This year, my friends/TAM 2012 co-panelists/Skeptical Humanities bloggers/two-fifths of the Virtual Skeptics/fellow skeptic teachers Bob Blaskiewicz and Eve Siebert and I will be presenting the Skepticism Across the Curriculum workshop. Bob will be moderating, and, among other things, we’ll be discussing the various ways that we practice skepticism and promote critical thinking as educators and academics and how those practices and methods can be applied and utilized in a variety of contexts (both academic and non-academic). Or, as Bob wrote in the description of the workshop (also available here):

While many skeptics seem to conflate science and skepticism, the two terms are not equivalent. Science, it turns out, is just one form of skeptical inquiry that encompasses many academic disciplines, including those in the humanities. This workshop will introduce the audience to scholarship confronting extraordinary claims across the disciplines. Skepticism may be profitably applied to everything from Ancient Aliens’ mangling of art and art history, literary and folklore studies, mythology, and archeology, to young-earth creationists’ vandalism of all forms of textual scholarship, from Beowulf and Arthurian legend to Biblical studies. These and other extraordinary claims can also be used in classrooms to teach the critical thinking skills needed in all contexts and to introduce the disciplines to popular audiences.

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And here are a few links to some of the things that I’ve written/spoken about that are either directly related to or relevant to what we’ll be covering in the workshop (I’m sure that I’ll be discussing rhetoric quite a lot):

Blog posts:  1, 2, 3, 4

Posts on the JREF‘s Swift Blog: 1, 2

(& Be sure to check out my Lanyrd profile)

I’m very grateful for the opportunity to be a part of TAM again, and am looking forward to our workshop (and am glad that I get to work with Bob and Eve once more- they’re fantastic (ahem, “Derrida Zombies“, anyone?) )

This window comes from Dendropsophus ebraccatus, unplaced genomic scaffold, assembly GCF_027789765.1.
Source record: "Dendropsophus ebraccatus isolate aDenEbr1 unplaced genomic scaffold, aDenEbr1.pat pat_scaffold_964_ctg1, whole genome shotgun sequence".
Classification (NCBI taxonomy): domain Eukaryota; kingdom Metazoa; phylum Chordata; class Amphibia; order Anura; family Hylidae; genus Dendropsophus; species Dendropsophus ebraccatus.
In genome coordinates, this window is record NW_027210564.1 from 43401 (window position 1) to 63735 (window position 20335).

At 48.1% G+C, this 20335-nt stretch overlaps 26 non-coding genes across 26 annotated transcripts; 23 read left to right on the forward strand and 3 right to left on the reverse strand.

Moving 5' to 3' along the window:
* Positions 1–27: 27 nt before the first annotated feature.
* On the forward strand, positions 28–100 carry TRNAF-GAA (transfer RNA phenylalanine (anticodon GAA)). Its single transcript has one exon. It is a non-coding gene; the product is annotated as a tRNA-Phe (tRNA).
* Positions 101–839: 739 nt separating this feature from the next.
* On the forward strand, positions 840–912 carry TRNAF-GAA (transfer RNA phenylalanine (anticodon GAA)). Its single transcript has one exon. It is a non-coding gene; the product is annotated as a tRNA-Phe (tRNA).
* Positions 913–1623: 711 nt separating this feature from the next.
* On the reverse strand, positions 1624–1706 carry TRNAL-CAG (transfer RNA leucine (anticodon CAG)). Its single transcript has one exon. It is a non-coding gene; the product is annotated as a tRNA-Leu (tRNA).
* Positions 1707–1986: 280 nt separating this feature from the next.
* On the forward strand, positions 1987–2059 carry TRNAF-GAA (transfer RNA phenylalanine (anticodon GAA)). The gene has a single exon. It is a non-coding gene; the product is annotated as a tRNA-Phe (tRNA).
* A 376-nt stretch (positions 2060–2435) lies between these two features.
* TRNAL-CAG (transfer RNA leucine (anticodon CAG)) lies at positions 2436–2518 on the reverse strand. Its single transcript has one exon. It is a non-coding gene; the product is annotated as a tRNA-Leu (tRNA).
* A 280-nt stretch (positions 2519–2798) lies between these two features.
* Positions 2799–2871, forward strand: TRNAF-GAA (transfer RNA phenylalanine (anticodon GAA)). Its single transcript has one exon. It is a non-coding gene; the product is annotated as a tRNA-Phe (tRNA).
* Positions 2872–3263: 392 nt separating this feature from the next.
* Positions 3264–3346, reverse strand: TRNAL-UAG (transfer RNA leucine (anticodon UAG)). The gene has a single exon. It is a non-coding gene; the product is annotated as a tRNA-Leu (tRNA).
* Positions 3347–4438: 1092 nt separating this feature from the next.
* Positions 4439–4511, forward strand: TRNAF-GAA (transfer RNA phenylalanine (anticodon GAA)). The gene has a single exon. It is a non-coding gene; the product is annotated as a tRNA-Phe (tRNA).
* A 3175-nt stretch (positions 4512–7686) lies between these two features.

There’s so much more that I could say about last year’s experience, or about what I’m looking forward to at TAM 2013, but I’ll hold off on that for now. Anyway, if you’ll be at TAM this year, come check out our workshop!

Vegas awaits… ♥

Las Vegas Airport- July 2012

Catholicism’s rhetoric of suffering

I’ve been thinking about Catholicism’s celebration of suffering. Despite the strange and disturbing nature of this perspective, it is rarely discussed or questioned. This is unfortunate. A celebration of suffering lies at the heart of, and, in the minds of many Catholics, justifies emotionally abusive childhood religious indoctrination, and acknowledging and questioning this rhetoric of suffering is, I’d argue, one way to assist in removing the taboo that often prevents open discussion of the negative after-effects of Catholic childhood religious indoctrination. I’ll offer a few brief thoughts here and I encourage you to offer your own, in the comments section or elsewhere.

Read more

‘Idealism as Intrinsic Motivation’- (my latest post for the JREF’s Swift Blog)

Tonight, as I started to ponder what to write about in my next post for the JREF‘s Swift Blog, I realized that I’d forgotten to share my previous Swift post here. It’s called “Idealism as Intrinsic Motivation“.

A brief excerpt:

However, although idealism is a powerful intrinsic motivator for educators and skeptical activists alike, it is not enough. If we wish to be successful in our attempts to inform, educate, persuade, and promote critical thinking and evidence-based decision making (inside or outside of the classroom) we first need to accept that our passionate idealism is only a start. Idealism is a valuable, admirable, and useful personality trait, one that indicates a principled refusal to succumb to the apathy and cynicism that pervades much of contemporary society. That being said, though, we must also acknowledge that while our idealism motivates us to inform, enlighten, and promote evidence-based decision making (in the classroom or otherwise), in order to turn motivation into action, we must be willing to be both idealists and pragmatists. Idealism alone doesn’t accomplish anything. Although this may not be something we often consider when analyzing our own contributions to skeptical activism, the professional educators and/or skeptical activists who we admire and respect the most are almost certainly the ones who acknowledge (through their words and/or their actions) that pragmatism, discipline, and hard work are just as important as idealism.

The rest of the post is available here.

Thanks for reading!